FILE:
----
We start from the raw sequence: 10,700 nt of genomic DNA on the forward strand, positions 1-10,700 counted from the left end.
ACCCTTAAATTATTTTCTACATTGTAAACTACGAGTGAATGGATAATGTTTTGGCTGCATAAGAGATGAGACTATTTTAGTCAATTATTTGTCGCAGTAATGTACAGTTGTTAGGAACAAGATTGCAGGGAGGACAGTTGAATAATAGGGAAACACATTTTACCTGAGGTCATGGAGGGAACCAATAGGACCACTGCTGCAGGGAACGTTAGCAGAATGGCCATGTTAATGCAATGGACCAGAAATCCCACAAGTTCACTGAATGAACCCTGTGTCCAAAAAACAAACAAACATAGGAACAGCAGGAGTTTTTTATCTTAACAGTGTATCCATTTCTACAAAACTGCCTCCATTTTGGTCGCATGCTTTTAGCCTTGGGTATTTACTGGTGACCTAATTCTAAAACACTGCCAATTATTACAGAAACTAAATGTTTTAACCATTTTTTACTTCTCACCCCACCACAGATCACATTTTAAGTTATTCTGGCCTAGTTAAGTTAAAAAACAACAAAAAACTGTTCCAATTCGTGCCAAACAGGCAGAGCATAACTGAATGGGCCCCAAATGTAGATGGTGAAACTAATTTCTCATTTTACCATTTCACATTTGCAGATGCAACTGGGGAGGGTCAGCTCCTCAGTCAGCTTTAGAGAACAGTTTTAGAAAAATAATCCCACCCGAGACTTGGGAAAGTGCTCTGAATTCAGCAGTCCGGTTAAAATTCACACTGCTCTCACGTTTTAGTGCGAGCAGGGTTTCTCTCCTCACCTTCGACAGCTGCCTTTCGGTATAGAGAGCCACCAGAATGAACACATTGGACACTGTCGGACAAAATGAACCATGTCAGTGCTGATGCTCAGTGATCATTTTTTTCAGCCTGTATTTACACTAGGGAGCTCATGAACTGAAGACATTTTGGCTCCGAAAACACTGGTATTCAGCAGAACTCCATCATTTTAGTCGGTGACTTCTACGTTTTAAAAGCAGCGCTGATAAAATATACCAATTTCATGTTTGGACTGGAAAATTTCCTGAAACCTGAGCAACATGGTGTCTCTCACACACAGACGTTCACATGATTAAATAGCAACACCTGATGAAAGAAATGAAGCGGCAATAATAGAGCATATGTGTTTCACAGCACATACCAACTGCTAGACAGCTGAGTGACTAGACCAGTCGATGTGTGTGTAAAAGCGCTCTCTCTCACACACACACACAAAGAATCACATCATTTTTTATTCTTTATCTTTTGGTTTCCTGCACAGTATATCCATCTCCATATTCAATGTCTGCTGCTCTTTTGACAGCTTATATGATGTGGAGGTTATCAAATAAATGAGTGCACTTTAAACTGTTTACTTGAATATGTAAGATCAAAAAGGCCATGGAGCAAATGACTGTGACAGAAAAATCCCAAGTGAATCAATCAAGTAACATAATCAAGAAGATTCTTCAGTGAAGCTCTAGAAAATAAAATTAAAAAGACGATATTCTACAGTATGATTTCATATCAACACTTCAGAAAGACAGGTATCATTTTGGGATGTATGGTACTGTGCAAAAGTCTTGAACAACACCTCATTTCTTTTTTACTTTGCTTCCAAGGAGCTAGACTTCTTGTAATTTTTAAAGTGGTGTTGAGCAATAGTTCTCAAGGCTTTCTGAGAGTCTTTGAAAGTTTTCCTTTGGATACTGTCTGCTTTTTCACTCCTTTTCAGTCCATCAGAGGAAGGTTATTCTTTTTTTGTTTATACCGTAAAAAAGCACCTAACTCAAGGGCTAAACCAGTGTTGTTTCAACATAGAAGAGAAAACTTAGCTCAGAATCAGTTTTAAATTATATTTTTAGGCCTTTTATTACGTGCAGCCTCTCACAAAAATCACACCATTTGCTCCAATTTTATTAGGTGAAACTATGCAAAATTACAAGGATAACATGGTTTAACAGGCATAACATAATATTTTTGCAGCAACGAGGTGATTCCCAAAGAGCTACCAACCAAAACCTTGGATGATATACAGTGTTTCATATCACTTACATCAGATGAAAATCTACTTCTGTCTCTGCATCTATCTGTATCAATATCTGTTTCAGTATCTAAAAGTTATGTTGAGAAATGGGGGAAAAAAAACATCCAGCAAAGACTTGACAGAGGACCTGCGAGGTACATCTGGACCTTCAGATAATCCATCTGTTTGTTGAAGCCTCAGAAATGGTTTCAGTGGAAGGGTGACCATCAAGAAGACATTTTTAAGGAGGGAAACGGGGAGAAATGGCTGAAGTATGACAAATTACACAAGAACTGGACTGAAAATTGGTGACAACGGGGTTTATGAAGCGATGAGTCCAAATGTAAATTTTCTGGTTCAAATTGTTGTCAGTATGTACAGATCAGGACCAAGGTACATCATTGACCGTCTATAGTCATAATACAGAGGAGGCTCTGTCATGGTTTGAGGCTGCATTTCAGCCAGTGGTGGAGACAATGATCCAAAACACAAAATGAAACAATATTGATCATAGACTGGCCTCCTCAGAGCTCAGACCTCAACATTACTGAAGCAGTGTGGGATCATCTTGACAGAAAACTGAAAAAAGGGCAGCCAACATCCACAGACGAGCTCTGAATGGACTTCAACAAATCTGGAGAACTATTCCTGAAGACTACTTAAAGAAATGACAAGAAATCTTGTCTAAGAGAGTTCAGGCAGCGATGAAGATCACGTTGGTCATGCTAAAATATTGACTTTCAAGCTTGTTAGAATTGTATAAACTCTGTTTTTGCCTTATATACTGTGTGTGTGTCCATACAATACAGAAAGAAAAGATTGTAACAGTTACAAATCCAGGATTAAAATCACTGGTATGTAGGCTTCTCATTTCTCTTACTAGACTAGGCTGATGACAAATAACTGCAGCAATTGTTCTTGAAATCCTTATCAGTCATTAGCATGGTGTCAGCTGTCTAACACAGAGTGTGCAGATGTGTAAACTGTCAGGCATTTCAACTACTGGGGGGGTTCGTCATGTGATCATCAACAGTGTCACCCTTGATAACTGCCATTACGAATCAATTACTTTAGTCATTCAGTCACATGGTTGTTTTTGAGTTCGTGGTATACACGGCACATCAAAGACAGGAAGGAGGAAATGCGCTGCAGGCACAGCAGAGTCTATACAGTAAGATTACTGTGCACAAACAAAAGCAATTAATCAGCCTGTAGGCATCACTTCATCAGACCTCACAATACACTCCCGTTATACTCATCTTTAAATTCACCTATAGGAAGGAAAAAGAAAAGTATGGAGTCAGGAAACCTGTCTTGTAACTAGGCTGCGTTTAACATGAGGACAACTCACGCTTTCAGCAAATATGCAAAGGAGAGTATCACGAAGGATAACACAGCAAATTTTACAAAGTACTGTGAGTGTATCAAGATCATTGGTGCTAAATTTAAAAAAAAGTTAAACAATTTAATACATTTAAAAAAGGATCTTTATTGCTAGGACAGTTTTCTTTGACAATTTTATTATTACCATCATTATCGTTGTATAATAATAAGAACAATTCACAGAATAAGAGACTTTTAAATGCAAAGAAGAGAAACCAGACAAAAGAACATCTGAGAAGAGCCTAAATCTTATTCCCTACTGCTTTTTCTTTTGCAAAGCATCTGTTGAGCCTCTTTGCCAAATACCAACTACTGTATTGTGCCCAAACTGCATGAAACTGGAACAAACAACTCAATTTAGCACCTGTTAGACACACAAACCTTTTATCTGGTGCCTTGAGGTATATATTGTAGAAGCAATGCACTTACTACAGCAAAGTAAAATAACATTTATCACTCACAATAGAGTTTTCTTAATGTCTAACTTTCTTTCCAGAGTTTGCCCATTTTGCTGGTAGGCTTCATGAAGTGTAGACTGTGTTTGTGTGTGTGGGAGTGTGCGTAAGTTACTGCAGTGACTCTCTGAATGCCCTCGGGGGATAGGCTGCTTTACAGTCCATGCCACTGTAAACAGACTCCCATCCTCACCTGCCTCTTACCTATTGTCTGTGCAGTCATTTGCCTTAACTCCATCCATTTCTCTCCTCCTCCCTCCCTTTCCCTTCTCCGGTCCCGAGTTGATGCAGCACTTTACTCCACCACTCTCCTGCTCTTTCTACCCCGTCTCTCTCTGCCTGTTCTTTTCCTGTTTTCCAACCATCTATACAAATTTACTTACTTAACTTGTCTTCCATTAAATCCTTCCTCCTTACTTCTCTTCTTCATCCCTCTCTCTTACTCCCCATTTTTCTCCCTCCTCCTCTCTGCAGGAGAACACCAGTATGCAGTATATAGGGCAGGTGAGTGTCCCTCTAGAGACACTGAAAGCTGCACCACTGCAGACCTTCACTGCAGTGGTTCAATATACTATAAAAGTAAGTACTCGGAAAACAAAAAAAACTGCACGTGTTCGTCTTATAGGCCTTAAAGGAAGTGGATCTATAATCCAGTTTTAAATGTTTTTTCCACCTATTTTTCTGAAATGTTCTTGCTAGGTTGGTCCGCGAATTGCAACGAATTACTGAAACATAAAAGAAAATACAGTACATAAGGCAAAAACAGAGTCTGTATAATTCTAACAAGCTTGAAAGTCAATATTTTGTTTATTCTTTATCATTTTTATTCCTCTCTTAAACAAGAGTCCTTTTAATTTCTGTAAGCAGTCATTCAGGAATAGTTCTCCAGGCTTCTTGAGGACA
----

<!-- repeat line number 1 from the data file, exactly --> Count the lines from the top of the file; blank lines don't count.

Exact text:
We start from the raw sequence: 10,700 nt of genomic DNA on the forward strand, positions 1-10,700 counted from the left end.